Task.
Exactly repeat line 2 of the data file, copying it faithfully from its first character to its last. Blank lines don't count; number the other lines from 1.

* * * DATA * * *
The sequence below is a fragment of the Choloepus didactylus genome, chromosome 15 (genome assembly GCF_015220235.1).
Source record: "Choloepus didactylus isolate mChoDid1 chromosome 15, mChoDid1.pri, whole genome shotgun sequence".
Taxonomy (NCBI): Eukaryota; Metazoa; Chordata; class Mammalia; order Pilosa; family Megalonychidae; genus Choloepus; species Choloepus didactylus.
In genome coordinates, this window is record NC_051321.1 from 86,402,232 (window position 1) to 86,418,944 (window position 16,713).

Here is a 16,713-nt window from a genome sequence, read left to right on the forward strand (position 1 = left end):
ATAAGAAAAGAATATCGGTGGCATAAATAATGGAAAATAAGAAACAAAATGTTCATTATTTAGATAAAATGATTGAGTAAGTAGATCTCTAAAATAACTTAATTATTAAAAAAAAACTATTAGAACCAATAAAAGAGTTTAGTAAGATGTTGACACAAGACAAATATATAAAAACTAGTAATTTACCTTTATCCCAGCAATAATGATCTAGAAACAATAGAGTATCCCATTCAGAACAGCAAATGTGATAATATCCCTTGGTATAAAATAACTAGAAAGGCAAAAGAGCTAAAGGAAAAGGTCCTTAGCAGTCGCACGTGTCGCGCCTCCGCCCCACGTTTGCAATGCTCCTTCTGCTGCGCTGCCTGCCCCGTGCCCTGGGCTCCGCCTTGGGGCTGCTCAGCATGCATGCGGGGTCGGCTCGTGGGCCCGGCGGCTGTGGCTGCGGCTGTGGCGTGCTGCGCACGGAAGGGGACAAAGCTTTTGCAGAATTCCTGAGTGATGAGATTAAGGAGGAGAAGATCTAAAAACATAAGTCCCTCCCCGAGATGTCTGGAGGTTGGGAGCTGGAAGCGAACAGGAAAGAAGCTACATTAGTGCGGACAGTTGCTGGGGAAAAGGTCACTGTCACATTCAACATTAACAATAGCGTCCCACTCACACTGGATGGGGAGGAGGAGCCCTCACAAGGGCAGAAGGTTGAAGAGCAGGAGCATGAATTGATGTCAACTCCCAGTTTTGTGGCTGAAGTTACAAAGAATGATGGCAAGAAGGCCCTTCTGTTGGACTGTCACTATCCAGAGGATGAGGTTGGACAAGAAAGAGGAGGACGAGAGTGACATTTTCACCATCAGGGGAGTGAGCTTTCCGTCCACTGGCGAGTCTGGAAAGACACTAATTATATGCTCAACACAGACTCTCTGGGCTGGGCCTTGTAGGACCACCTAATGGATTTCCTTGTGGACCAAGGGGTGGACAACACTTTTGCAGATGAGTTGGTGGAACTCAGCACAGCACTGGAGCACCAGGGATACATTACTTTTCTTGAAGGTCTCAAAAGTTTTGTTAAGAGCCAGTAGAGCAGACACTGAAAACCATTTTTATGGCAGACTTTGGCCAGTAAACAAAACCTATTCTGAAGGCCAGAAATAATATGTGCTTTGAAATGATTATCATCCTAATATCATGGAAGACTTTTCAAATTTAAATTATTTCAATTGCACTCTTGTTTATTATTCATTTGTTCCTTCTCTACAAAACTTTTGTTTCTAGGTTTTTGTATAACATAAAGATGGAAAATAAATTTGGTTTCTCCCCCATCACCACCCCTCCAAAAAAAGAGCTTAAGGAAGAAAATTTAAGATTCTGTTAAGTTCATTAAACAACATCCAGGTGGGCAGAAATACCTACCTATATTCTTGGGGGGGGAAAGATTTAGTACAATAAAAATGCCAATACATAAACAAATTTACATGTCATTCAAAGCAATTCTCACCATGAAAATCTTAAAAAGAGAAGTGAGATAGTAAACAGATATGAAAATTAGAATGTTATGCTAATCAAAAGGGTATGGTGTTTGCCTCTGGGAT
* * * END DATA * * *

Source record: "Choloepus didactylus isolate mChoDid1 chromosome 15, mChoDid1.pri, whole genome shotgun sequence".